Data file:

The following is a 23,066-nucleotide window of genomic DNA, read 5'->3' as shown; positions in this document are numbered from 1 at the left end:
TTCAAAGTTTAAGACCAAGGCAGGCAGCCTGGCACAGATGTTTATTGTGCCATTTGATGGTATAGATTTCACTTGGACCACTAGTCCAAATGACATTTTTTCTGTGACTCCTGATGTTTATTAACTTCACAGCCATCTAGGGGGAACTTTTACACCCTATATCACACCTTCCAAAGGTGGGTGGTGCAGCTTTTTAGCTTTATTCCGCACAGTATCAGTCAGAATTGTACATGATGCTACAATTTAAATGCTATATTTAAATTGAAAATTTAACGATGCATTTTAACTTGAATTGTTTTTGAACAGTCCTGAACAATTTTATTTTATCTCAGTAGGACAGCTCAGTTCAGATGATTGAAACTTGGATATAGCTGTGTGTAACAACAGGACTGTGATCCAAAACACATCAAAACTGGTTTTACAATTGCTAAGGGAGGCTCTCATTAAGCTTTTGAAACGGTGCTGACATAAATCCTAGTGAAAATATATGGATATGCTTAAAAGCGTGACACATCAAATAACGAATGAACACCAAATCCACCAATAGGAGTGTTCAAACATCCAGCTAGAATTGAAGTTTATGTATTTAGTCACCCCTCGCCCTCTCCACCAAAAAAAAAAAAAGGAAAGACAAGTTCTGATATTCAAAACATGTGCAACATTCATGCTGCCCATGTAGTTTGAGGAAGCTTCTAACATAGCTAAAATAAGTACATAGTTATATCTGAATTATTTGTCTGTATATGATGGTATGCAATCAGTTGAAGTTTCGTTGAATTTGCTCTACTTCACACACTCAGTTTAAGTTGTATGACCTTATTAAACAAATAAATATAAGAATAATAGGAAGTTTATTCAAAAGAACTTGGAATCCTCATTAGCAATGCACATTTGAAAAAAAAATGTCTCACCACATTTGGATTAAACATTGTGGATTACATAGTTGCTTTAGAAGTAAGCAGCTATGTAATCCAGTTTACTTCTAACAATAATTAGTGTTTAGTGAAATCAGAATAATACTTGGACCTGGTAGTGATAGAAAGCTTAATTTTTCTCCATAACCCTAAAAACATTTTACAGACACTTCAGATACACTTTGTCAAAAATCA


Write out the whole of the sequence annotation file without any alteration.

The following is a 23,066-nucleotide window of genomic DNA, read 5'->3' as shown; positions in this document are numbered from 1 at the left end:
TTCAAAGTTTAAGACCAAGGCAGGCAGCCTGGCACAGATGTTTATTGTGCCATTTGATGGTATAGATTTCACTTGGACCACTAGTCCAAATGACATTTTTTCTGTGACTCCTGATGTTTATTAACTTCACAGCCATCTAGGGGGAACTTTTACACCCTATATCACACCTTCCAAAGGTGGGTGGTGCAGCTTTTTAGCTTTATTCCGCACAGTATCAGTCAGAATTGTACATGATGCTACAATTTAAATGCTATATTTAAATTGAAAATTTAACGATGCATTTTAACTTGAATTGTTTTTGAACAGTCCTGAACAATTTTATTTTATCTCAGTAGGACAGCTCAGTTCAGATGATTGAAACTTGGATATAGCTGTGTGTAACAACAGGACTGTGATCCAAAACACATCAAAACTGGTTTTACAATTGCTAAGGGAGGCTCTCATTAAGCTTTTGAAACGGTGCTGACATAAATCCTAGTGAAAATATATGGATATGCTTAAAAGCGTGACACATCAAATAACGAATGAACACCAAATCCACCAATAGGAGTGTTCAAACATCCAGCTAGAATTGAAGTTTATGTATTTAGTCACCCCTCGCCCTCTCCACCAAAAAAAAAAAAAGGAAAGACAAGTTCTGATATTCAAAACATGTGCAACATTCATGCTGCCCATGTAGTTTGAGGAAGCTTCTAACATAGCTAAAATAAGTACATAGTTATATCTGAATTATTTGTCTGTATATGATGGTATGCAATCAGTTGAAGTTTCGTTGAATTTGCTCTACTTCACACACTCAGTTTAAGTTGTATGACCTTATTAAACAAATAAATATAAGAATAATAGGAAGTTTATTCAAAAGAACTTGGAATCCTCATTAGCAATGCACATTTGAAAAAAAAATGTCTCACCACATTTGGATTAAACATTGTGGATTACATAGTTGCTTTAGAAGTAAGCAGCTATGTAATCCAGTTTACTTCTAACAATAATTAGTGTTTAGTGAAATCAGAATAATACTTGGACCTGGTAGTGATAGAAAGCTTAATTTTTCTCCATAACCCTAAAAACATTTTACAGACACTTCAGATACACTTTGTCAAAAATCA